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Kick Drum Bleed


Q: I’m working with live Pro Tools multitrack recordings of my band, and there were two mics/tracks for the kick drum. One was from a Yamaha SubKick and the other was from a standard dynamic microphone (maybe an Electro-Voice RE-20, I can’t recall exactly). There is bleed in both mics. The snare shows up in both, and the floor tom is in the SubKick track.

I know it’s live and I have to live with a certain amount of bleed. But there are some spots where it would be helpful to be able to clean up some bleed. And, I may have to use drum replacement on the 1 to get the sound I want and the bleed is causing false triggers to the drum replacement plug-in.


A: There are many things you can try. First, if you are doing drum replacement, most plug-ins have a “threshold” you can adjust to make the replacer ignore bleed while responding to the desired sounds. However, you are correct, the cleaner the track the better drum replacement will work.

Outside of drum replacement, you have a number of additional options:

1. Use a gate to automatically remove unwanted material. This worked for decades in “traditional” studios and will still work in today’s in-the-box environments.

2. Try EQ. You may be able to drop some frequencies where the bleed is most offensive while still allowing the kick drum to pass through unscathed — especially since you are blending two quite different-sounding tracks together.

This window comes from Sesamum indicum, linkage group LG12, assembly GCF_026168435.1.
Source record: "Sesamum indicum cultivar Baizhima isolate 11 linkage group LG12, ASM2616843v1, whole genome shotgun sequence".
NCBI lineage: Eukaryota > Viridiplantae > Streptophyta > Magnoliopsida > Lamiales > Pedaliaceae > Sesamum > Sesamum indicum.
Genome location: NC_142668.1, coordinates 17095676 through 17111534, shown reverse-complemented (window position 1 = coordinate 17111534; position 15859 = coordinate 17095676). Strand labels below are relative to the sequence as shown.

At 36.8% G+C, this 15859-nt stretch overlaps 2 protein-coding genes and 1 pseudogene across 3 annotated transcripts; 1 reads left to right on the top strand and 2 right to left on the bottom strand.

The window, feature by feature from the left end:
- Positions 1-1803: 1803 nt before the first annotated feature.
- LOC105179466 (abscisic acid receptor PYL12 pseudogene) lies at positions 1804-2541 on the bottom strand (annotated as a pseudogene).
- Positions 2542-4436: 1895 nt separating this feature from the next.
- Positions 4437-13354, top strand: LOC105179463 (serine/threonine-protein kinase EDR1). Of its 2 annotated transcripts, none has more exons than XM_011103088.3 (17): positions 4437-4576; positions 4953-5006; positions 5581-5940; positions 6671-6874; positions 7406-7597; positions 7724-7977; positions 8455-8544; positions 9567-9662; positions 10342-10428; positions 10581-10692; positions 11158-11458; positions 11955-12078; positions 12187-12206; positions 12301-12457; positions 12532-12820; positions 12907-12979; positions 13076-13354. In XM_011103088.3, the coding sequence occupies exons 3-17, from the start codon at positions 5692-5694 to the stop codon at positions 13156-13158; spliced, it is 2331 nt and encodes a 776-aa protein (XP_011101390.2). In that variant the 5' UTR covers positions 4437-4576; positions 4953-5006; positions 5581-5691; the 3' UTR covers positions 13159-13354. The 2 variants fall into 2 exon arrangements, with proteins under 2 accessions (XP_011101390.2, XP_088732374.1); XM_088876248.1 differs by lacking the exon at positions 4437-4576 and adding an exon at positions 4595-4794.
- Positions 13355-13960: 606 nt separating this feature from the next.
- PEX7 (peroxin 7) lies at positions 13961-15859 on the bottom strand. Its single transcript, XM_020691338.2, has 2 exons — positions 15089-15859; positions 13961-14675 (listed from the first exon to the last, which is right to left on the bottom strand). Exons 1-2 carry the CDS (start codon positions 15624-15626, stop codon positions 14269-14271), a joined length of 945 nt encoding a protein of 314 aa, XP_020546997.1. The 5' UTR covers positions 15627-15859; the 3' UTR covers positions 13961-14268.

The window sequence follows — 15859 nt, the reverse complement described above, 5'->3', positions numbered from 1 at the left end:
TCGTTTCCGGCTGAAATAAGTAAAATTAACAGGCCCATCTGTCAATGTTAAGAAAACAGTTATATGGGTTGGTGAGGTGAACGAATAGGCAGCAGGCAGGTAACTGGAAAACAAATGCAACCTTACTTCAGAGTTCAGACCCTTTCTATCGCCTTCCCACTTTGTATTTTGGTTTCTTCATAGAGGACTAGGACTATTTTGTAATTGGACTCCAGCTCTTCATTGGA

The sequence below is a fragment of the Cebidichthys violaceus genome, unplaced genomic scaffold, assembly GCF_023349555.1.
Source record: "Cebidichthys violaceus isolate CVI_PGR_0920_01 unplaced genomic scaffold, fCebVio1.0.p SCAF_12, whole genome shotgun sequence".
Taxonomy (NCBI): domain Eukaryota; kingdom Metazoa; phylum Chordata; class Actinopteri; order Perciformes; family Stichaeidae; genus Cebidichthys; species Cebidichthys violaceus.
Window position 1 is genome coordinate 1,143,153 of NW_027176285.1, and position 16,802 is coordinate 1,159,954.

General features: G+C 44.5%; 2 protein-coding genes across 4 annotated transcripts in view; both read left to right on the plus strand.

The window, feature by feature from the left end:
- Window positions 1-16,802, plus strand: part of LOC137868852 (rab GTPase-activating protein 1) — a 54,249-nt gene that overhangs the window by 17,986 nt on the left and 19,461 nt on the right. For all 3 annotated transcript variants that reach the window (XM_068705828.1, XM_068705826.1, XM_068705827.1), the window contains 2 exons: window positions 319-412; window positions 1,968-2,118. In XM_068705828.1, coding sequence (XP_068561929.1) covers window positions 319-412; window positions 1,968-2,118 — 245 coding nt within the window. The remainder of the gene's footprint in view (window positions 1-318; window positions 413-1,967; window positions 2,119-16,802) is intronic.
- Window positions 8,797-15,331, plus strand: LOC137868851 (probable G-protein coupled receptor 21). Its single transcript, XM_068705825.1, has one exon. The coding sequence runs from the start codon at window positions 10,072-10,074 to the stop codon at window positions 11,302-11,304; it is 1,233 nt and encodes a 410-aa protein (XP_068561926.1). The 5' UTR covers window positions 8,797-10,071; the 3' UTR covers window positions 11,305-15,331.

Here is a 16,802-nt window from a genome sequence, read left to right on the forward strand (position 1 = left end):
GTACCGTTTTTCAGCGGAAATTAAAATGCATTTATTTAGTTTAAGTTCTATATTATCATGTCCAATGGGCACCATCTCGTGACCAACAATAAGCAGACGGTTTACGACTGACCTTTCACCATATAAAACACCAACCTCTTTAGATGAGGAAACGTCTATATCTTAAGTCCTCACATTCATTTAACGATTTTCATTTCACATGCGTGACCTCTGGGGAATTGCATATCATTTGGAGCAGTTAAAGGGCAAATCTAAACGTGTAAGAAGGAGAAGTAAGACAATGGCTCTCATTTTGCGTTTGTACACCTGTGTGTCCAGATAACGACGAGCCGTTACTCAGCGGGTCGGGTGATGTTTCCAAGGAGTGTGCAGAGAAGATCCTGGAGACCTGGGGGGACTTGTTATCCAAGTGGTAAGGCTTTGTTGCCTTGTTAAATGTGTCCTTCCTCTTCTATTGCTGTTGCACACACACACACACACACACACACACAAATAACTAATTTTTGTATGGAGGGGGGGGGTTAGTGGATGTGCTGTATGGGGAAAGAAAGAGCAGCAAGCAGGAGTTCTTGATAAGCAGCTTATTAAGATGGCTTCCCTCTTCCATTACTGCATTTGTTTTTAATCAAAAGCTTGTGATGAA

3. Go in and cut out the unwanted material using track editing in your DAW. This is tedious, but arguably will give you the best results as you have the most flexible control. When you do this, be sure to link or group the two tracks together so you can edit them simultaneously.

4. Use automation to reduce the level of bleed between kick drum hits. As with manual track editing, this can be tedious, but it can also provide excellent results with, in some cases, more natural sounding results. Once again, grouping or linking the two tracks means you don’t have to do the work twice.

5. Many DAWs have a function that will strip out low-level material in between desired material in a track. In Pro Tools this is called “Strip Silence,” but other DAWs have similar functions.

6. A combinaton of these techniques — some manual editing, some gating, some automation may work the best.

7. We mention this last suggestion because we’re definitely guilty of overthinking and obsessing ourselves: try acceptance. In a live recording you will never get the isolation you would in a studio. Do you really need to clean the track, or in the context of a full mix is the bleed perfectly acceptable? One thing to check, though, is that the bleed from the snare drum, for example, is in phase with the main snare mic and the snare sound from the overheads. If the bleed on the kick track(s) is out of phase with one or more of the other drum kit mics, then cleaning it up may help the overall sound of the kit, not just the kick drum.

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